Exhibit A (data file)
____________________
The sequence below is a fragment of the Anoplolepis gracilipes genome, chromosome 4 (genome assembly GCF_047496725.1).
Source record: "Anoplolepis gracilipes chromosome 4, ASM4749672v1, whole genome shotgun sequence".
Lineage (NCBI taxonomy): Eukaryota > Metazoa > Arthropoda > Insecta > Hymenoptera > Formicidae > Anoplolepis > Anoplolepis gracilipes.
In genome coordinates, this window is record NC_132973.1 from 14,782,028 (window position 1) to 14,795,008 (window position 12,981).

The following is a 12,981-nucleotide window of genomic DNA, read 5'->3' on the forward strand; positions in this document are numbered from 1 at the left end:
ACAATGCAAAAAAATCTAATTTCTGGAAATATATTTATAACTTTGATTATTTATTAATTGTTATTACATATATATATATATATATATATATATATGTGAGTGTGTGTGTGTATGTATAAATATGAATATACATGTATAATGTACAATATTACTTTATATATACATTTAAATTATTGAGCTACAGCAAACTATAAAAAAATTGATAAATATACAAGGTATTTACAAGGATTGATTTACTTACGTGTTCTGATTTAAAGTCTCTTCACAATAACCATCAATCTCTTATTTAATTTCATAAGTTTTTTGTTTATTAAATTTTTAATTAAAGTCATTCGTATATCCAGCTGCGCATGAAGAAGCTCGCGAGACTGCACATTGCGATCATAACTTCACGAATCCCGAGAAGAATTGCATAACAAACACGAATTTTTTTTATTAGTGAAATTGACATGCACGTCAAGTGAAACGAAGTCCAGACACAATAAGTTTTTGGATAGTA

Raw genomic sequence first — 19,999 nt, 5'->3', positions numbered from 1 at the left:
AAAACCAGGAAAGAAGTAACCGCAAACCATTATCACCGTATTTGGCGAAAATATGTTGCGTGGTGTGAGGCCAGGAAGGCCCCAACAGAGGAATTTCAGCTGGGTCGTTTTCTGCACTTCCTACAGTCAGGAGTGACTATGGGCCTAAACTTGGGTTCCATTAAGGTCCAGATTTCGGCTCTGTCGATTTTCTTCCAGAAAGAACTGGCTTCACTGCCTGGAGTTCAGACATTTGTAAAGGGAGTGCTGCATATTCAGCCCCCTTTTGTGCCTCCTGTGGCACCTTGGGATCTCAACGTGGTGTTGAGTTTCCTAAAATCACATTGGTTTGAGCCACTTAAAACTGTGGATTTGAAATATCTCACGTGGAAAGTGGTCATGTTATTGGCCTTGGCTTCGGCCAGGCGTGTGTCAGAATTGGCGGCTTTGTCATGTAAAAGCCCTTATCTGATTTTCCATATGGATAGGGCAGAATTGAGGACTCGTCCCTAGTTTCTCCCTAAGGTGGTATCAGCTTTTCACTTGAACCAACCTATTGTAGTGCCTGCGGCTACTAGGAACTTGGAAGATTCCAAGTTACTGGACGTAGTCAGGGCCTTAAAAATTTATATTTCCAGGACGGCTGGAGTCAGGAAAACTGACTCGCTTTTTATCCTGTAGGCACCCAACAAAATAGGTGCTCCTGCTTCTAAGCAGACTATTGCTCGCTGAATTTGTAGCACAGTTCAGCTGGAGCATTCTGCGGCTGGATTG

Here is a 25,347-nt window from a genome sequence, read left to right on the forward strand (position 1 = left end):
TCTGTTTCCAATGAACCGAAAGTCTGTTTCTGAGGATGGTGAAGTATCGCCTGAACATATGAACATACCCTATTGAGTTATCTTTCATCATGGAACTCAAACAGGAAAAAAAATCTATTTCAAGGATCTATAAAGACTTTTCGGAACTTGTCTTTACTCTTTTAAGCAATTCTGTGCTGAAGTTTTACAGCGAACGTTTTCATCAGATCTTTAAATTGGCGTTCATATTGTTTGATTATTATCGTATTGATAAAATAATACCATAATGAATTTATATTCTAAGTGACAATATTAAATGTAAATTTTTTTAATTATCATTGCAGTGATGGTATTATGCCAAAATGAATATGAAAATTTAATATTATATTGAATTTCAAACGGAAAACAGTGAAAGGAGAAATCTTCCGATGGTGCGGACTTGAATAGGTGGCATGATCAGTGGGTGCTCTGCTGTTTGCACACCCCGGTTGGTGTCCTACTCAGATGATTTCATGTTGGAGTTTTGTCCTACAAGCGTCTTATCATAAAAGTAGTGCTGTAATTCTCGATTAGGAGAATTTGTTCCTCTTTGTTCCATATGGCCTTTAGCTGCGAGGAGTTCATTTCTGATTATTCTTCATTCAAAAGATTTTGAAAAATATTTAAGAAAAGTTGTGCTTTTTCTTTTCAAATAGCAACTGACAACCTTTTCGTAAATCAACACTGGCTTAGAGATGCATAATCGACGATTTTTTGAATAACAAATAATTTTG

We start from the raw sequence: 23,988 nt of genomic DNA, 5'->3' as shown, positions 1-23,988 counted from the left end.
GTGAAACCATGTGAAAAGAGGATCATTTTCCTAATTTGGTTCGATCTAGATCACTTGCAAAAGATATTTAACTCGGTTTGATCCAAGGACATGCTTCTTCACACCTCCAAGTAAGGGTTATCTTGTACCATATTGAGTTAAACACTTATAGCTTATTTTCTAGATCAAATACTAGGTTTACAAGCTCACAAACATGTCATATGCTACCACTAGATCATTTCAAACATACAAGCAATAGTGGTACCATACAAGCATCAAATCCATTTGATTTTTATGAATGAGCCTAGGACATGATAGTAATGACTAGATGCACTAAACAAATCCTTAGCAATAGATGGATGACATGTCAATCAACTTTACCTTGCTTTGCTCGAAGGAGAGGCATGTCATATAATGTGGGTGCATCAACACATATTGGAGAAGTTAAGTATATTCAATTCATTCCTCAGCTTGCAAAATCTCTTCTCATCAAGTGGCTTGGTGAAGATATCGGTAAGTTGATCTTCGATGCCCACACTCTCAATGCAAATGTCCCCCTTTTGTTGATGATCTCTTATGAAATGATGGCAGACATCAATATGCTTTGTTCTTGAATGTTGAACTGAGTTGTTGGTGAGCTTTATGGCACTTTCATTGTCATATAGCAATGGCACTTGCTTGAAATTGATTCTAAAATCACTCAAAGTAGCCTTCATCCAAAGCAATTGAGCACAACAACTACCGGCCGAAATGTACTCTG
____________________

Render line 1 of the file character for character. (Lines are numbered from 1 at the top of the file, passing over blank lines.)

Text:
The sequence below is a fragment of the Anoplolepis gracilipes genome, chromosome 4 (genome assembly GCF_047496725.1).